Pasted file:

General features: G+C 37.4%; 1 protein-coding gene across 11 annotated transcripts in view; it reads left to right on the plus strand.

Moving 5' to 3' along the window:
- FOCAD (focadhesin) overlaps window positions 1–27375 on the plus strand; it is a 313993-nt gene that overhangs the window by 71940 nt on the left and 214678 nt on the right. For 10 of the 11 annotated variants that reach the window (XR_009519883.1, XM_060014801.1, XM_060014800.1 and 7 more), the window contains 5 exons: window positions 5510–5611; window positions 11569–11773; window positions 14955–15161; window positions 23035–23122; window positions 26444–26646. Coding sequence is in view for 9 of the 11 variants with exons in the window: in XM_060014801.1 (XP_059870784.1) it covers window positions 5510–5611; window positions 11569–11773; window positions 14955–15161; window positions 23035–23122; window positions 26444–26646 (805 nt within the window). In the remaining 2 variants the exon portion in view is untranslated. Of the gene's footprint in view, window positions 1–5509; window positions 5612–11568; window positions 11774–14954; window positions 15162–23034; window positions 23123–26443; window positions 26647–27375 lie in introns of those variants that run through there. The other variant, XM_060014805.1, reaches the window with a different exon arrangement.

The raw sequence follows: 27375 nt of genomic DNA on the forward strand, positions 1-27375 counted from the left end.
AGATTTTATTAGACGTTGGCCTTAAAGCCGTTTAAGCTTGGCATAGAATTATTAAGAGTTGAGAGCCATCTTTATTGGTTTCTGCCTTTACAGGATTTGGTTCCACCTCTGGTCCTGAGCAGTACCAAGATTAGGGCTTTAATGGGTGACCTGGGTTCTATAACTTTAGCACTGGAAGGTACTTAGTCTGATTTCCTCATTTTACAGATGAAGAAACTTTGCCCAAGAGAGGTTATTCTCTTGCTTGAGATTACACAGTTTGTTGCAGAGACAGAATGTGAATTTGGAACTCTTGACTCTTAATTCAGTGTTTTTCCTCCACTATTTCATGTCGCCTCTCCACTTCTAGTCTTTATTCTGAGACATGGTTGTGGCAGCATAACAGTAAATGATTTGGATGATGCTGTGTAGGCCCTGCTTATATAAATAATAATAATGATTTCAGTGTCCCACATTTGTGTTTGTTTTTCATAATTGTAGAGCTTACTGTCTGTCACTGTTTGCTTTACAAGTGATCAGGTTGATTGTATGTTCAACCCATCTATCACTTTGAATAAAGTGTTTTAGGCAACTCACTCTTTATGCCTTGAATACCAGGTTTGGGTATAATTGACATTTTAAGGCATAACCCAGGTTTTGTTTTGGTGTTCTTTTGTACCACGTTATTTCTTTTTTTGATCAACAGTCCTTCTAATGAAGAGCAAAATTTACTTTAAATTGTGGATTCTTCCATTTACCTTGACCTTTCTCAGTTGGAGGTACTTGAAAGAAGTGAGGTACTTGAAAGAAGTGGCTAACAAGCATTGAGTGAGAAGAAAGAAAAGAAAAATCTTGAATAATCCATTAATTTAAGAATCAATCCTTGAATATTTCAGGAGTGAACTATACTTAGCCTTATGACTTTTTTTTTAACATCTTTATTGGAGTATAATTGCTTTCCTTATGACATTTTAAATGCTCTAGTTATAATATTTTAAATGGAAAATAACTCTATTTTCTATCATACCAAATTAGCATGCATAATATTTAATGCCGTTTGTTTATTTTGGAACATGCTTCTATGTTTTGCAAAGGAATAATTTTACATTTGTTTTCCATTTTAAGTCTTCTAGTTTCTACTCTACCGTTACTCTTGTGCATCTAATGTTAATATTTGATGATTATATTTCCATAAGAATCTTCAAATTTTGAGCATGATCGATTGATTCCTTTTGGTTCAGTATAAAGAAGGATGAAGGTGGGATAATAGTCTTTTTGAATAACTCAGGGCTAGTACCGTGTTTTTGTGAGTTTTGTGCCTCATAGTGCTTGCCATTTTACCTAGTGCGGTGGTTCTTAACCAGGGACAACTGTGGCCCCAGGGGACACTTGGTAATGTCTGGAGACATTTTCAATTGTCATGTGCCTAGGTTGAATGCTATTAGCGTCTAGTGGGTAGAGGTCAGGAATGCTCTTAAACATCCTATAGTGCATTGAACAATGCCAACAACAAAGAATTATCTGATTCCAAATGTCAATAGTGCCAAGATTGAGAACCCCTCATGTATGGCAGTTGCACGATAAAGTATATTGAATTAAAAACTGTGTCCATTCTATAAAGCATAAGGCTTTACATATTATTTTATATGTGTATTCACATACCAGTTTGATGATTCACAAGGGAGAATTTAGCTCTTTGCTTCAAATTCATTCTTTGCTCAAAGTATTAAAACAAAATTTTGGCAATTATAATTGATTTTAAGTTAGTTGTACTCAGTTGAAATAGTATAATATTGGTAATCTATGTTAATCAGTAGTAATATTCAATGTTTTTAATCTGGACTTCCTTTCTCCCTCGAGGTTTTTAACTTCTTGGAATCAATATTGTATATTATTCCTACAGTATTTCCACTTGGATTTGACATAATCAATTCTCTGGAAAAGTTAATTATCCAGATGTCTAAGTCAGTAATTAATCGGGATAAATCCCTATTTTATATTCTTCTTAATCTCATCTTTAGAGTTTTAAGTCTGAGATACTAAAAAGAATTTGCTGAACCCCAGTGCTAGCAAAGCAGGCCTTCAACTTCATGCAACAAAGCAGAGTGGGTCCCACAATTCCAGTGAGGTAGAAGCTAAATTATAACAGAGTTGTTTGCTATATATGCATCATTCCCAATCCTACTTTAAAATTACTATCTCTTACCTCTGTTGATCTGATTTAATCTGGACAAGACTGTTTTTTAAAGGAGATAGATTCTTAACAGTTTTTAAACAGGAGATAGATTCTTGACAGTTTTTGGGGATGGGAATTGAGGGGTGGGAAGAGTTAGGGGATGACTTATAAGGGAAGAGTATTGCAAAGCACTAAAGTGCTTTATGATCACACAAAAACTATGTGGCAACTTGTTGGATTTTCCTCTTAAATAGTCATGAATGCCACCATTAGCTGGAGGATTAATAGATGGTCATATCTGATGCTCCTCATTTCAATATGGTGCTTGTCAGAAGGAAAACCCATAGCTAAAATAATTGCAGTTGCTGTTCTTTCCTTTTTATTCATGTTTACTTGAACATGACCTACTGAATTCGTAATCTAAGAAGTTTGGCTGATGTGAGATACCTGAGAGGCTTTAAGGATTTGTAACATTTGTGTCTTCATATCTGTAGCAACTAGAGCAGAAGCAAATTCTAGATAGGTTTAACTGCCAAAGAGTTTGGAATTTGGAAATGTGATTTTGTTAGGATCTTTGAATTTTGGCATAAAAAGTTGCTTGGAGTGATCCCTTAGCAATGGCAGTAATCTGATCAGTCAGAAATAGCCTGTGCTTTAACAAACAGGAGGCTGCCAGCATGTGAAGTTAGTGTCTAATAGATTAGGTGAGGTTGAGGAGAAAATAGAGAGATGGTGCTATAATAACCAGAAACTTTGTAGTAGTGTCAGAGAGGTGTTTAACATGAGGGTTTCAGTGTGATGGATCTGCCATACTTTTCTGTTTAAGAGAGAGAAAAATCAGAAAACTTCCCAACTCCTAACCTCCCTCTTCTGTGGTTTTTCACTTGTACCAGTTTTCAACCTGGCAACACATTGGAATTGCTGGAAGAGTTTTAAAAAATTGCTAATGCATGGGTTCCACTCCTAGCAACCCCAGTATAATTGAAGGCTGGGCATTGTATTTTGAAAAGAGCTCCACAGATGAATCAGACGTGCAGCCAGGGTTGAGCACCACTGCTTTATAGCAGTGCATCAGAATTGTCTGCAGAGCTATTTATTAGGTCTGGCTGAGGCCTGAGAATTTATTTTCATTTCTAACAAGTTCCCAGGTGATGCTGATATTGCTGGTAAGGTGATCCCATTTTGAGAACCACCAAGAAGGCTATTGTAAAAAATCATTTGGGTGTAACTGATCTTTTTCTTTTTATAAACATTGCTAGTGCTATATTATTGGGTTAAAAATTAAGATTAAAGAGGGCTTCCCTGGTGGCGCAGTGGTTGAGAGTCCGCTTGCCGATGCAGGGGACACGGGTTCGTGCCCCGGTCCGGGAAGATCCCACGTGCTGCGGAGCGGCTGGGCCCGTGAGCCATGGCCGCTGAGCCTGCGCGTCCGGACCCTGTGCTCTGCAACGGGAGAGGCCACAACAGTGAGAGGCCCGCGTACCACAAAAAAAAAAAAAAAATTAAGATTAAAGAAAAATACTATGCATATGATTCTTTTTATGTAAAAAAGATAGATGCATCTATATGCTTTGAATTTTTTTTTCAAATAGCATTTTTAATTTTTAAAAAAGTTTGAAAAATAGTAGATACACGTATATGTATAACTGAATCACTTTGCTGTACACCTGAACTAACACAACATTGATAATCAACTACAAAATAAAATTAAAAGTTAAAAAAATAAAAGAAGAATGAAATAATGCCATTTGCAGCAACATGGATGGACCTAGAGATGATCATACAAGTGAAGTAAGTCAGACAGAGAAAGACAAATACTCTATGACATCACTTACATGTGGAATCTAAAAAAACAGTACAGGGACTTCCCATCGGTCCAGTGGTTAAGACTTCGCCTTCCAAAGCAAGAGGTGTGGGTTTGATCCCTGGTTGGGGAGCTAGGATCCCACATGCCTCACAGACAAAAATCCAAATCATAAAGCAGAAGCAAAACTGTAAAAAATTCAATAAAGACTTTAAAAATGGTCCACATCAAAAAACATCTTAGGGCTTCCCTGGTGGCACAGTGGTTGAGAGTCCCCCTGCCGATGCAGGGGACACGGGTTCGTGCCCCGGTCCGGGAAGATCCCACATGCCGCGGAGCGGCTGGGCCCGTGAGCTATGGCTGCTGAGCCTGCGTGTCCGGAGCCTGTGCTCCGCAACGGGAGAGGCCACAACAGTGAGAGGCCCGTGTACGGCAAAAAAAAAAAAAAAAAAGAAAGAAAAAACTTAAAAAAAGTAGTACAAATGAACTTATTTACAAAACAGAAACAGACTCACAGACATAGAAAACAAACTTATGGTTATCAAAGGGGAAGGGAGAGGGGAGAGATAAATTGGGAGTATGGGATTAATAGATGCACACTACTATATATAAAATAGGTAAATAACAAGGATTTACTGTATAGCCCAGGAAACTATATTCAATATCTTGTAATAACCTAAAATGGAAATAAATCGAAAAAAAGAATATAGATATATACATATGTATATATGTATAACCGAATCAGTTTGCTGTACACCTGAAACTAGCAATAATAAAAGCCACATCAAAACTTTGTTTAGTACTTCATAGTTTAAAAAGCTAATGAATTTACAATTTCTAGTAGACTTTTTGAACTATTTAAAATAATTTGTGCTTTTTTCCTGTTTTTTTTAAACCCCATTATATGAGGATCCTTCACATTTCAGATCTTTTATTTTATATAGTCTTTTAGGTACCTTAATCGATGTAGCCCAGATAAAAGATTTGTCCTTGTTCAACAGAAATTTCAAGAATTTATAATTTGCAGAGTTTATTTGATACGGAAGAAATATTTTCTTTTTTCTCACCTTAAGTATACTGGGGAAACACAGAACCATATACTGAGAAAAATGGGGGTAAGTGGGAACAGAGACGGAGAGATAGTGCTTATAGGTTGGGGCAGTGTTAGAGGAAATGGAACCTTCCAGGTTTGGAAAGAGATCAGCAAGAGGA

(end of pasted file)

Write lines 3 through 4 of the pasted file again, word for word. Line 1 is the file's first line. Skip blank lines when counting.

- FOCAD (focadhesin) overlaps window positions 1–27375 on the plus strand; it is a 313993-nt gene that overhangs the window by 71940 nt on the left and 214678 nt on the right. For 10 of the 11 annotated variants that reach the window (XR_009519883.1, XM_060014801.1, XM_060014800.1 and 7 more), the window contains 5 exons: window positions 5510–5611; window positions 11569–11773; window positions 14955–15161; window positions 23035–23122; window positions 26444–26646. Coding sequence is in view for 9 of the 11 variants with exons in the window: in XM_060014801.1 (XP_059870784.1) it covers window positions 5510–5611; window positions 11569–11773; window positions 14955–15161; window positions 23035–23122; window positions 26444–26646 (805 nt within the window). In the remaining 2 variants the exon portion in view is untranslated. Of the gene's footprint in view, window positions 1–5509; window positions 5612–11568; window positions 11774–14954; window positions 15162–23034; window positions 23123–26443; window positions 26647–27375 lie in introns of those variants that run through there. The other variant, XM_060014805.1, reaches the window with a different exon arrangement.

The raw sequence follows: 27375 nt of genomic DNA on the forward strand, positions 1-27375 counted from the left end.